The Obama administration is considering what to do about the country's biggest carmaker, General Motors, which is battling to survive.
For GM, a key financial battle has turned into standoff that involves four parties: the company, the White House, the United Auto Workers union and GM's bondholders. Billions of dollars in bonds and health care benefits are at stake.
When the government agreed to rescue GM last year, it set terms. Both the union and the GM bondholders would have to take big losses on what the company owed them.
But as a Tuesday deadline looms for the carmaker to prove it can actually survive, the bondholders and the union refuse to make a deal.
"There's a giant game of chicken going on," says Susan Helper, an economics professor at Case Western Reserve University in Cleveland. Helper says both sides are trying to do whatever they can to limit their losses — and nobody wants to go first.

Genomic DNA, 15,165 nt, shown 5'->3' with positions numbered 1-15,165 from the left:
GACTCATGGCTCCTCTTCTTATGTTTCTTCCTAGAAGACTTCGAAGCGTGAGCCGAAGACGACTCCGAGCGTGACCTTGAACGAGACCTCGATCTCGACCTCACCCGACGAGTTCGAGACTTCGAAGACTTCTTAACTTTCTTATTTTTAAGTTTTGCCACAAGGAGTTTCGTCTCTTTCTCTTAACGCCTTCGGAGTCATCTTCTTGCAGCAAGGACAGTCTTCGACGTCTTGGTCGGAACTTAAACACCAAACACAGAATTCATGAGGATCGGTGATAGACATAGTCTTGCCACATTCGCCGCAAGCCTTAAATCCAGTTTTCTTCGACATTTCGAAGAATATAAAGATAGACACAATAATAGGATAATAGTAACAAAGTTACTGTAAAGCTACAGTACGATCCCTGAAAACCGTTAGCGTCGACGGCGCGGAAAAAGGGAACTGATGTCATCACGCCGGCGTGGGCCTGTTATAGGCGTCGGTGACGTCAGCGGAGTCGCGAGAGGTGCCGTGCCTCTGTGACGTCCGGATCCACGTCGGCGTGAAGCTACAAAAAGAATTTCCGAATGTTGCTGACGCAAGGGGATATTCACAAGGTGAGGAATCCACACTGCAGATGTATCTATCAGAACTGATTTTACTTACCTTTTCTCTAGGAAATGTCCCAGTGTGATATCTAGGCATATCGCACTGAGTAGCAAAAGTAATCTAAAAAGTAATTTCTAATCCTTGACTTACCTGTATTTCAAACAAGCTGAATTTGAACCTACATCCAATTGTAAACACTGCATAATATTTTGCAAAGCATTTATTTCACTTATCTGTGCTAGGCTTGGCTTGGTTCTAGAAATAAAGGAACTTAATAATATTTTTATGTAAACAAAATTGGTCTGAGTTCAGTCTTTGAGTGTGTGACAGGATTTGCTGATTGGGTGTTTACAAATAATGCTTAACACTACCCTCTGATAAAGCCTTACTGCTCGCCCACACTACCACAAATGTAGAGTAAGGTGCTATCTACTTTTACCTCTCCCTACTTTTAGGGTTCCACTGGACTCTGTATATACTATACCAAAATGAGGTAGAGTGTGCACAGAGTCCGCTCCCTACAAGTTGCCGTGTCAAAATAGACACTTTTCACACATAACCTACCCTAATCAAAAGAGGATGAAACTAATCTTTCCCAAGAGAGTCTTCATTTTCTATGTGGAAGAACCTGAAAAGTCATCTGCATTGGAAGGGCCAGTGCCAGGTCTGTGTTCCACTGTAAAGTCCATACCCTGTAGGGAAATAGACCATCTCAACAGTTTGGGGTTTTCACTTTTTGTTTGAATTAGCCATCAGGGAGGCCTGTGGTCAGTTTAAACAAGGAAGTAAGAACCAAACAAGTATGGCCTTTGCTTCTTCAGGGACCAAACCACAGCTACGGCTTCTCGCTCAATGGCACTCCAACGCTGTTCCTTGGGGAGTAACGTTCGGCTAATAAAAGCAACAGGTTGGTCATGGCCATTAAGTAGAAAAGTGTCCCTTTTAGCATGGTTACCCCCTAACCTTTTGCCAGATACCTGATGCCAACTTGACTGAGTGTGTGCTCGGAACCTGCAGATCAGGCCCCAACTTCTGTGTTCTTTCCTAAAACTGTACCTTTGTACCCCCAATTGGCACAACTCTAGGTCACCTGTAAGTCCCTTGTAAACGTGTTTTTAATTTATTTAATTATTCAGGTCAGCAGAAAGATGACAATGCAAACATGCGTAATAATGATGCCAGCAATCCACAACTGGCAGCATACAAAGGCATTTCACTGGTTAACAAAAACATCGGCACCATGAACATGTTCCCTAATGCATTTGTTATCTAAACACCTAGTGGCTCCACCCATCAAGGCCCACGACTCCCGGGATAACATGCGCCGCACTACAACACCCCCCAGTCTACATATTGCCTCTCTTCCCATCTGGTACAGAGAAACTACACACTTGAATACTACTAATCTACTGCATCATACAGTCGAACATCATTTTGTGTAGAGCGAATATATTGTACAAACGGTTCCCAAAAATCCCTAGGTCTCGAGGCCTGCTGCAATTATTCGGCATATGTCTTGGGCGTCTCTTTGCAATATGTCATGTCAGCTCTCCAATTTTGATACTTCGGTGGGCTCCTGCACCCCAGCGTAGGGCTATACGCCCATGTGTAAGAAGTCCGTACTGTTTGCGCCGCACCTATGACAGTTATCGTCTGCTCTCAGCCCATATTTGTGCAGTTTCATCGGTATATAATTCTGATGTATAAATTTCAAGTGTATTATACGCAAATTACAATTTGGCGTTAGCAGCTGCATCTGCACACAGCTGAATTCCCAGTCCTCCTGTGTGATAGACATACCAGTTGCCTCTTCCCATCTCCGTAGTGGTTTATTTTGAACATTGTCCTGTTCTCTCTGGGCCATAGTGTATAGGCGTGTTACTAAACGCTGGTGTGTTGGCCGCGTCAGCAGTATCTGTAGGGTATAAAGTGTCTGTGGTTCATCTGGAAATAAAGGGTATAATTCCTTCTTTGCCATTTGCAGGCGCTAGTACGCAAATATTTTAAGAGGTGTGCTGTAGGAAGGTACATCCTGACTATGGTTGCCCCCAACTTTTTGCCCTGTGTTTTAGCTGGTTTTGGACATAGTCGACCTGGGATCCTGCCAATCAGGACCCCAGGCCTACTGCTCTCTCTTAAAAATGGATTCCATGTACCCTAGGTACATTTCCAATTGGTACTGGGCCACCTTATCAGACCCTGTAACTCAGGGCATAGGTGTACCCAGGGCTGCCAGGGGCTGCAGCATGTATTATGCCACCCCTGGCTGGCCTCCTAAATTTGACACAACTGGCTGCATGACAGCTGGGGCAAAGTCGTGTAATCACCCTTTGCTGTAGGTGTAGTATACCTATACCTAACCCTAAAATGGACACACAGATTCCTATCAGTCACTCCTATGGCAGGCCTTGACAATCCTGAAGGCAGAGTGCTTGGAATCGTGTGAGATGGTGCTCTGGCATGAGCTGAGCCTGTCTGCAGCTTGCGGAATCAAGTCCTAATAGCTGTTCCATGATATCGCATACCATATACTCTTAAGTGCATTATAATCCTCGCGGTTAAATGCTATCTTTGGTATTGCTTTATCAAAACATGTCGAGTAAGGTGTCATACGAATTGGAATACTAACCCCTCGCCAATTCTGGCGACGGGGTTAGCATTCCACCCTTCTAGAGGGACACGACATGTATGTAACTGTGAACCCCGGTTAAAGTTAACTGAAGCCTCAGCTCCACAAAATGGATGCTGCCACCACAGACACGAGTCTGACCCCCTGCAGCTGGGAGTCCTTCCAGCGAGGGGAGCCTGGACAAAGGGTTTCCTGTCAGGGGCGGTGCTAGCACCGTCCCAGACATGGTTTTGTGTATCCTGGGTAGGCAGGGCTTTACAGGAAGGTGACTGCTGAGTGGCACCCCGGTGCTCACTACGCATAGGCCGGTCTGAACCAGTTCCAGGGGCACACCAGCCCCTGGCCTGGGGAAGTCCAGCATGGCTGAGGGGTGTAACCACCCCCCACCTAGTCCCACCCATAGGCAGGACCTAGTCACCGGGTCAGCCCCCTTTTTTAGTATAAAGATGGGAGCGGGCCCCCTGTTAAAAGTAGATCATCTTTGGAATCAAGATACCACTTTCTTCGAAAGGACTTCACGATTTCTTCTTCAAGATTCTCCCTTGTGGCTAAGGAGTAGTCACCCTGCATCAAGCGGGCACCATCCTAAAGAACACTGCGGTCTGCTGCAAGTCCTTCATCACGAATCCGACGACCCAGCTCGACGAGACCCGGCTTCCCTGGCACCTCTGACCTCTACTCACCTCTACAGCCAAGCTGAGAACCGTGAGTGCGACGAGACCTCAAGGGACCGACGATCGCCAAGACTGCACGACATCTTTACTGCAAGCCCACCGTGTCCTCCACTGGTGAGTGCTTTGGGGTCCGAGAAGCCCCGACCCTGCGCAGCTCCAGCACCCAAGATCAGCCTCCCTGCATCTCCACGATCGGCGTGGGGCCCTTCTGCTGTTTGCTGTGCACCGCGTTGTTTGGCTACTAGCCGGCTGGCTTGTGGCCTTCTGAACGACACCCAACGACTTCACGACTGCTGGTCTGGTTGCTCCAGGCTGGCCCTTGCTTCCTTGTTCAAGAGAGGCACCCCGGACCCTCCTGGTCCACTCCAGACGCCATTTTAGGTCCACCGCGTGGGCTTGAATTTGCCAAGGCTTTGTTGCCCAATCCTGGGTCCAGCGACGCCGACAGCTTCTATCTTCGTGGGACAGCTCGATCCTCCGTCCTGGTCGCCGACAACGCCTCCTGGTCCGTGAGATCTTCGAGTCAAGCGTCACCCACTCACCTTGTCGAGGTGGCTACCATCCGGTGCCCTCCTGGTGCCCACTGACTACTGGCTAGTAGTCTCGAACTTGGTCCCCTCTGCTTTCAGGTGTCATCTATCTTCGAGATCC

"The question is, who's going to accept less in terms of payments in the future," she says. "So, who blinks first is going to determine who bears what sacrifice."
The bondholders bought GM's debt when it was mostly investment grade. Now, the company is offering just 33 cents on the dollar and the rest in stock. The bondholders want a better deal, and they're worried the stock could be worthless.
Why should the bondholders even consider this? Well, if GM goes into bankruptcy, they could get zero cents on the dollar.
The UAW is worried, too. In the past, GM has talked about giving the union 50 cents on the dollar for retiree health care obligations. In bankruptcy, those benefits could also be wiped out.
This is the White House's big stick: halting federal aid to GM and putting it in Chapter 11. Referring to Chrysler as well, President Obama reiterated the threat on Thursday.
"If they're not willing to make the changes and the restructurings that are necessary, then I'm not willing to have taxpayer money chase after bad money," Obama said.
But a GM bankruptcy could cost a large number of jobs and deepen the recession. And — for now — both the bondholders and the UAW seem to be betting the White House won't go that far.